judgments of lower courts which seem to construe “abetment” in this
context widely, the position is not beyond doubt.

The second situation mentioned above finds illustration in those
incidents in which even though the circumstances raise a strong
suspicion that the death was not accidental, yet, proof beyond
reasonable doubt may not be forthcoming that the case was really one
of homicide. Thus, there is need to address oneself to the substantive
criminal law as well as to the law of evidence.
1.4 Speaking of the law of evidence, it may be mentioned that one of
the devices by which the law usually tries to bridge the gulf between
one fact and another, where the gulf is so wide that it cannot be
crossed with the help of the normal rules of evidence, is the device
of inserting presumptions. In this sense, it is possible to consider
the question whether, on the topic under discussion, any presumption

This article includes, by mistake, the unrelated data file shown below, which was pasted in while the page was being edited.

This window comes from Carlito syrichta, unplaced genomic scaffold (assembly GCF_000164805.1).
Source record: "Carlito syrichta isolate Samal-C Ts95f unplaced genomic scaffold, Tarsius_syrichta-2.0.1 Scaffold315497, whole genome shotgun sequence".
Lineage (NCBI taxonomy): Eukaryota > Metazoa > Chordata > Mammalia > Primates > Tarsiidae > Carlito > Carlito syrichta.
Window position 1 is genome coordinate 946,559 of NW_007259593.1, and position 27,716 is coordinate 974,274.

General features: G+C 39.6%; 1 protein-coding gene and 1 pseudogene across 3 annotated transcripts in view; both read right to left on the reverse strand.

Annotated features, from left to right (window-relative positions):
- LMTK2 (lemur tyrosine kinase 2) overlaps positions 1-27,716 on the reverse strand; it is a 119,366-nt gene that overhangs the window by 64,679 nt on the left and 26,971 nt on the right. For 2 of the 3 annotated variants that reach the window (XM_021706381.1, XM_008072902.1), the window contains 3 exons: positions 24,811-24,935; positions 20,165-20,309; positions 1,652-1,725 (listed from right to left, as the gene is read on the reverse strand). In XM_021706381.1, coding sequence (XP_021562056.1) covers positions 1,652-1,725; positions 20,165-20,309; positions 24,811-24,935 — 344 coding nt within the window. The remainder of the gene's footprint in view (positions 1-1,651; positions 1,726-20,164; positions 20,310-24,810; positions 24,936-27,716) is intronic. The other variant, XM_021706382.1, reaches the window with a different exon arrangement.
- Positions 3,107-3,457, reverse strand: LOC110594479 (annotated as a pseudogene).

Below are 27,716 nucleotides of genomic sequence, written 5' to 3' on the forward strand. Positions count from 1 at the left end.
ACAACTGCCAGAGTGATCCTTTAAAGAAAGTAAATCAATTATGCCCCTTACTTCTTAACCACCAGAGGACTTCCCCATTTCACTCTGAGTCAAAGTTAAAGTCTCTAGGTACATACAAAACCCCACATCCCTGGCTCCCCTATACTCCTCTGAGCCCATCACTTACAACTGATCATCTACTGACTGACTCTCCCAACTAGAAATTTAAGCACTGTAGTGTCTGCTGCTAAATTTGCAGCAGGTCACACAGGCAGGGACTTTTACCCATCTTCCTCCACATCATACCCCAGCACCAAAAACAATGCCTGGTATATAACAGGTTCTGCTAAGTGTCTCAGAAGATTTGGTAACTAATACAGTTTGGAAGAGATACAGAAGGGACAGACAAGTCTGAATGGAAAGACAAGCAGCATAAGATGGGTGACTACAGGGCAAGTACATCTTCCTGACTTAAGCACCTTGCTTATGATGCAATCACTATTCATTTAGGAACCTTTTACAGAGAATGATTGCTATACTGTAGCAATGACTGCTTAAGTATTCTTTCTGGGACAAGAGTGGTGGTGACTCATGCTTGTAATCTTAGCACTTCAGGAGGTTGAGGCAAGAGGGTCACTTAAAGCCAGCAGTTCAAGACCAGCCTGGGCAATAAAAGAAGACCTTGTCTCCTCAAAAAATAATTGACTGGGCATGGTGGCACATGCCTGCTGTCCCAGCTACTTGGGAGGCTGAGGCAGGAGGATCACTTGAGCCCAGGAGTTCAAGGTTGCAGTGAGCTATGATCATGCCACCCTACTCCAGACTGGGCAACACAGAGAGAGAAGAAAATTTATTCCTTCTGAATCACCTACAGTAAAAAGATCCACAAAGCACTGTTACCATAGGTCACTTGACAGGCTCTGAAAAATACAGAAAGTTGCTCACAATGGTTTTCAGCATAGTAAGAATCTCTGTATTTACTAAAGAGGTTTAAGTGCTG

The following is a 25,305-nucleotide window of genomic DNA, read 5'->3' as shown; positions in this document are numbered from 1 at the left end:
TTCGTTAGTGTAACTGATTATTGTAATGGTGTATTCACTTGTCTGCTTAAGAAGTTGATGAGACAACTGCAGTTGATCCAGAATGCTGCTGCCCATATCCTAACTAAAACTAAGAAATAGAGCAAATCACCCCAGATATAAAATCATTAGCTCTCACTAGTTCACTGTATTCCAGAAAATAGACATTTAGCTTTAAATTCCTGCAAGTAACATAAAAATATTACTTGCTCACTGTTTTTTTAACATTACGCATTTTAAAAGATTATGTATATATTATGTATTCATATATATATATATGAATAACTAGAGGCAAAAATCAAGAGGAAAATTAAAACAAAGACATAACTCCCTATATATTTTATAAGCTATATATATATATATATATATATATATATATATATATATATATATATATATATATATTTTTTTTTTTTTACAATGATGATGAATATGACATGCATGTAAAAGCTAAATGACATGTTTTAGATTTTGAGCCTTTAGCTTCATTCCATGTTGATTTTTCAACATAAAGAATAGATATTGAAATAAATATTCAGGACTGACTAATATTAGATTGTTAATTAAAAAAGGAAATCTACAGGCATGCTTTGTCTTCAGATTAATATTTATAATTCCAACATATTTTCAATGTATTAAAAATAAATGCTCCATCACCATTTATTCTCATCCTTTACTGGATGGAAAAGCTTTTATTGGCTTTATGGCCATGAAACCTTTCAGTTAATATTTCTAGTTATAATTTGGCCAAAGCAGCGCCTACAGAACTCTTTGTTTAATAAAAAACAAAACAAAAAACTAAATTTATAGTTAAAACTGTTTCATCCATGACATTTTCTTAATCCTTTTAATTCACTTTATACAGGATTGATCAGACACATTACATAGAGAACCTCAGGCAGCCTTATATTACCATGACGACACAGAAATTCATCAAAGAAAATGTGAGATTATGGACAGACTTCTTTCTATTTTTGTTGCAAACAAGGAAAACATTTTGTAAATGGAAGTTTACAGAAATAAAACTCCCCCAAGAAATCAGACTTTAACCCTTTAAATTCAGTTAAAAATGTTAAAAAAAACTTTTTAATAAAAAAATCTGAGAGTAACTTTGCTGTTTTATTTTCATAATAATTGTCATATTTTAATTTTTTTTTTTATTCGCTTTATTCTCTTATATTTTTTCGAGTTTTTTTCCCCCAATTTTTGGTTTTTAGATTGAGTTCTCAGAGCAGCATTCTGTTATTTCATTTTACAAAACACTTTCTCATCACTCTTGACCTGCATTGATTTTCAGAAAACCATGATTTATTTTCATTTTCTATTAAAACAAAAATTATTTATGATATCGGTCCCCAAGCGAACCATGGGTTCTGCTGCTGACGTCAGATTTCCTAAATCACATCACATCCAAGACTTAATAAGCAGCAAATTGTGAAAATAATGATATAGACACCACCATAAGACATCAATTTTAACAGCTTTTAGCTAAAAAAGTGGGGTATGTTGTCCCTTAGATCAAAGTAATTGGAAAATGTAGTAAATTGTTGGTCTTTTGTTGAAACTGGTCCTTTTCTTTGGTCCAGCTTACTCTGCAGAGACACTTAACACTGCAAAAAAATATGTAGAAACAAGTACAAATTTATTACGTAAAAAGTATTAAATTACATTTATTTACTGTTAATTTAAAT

rendering the proof of facts in issue less difficult, ought to be
inserted into the law.
1.5 Coming to substantive criminal law, if a deficiency is found to
exist in such law, it can be filled up only by creating a new offence.
Before doing so, of course, the wise law maker is expected to take
into account a number of aspects, including the nuances of ethics, the
ever-fluctuating winds of public opinion, the Demands of law
enforcement and practical realities.”
(Emphasis supplied)

7. Though the expression “presumed” is not used under Section 304B of
IPC, the words “shall be deemed” under Section 304B carry, literally and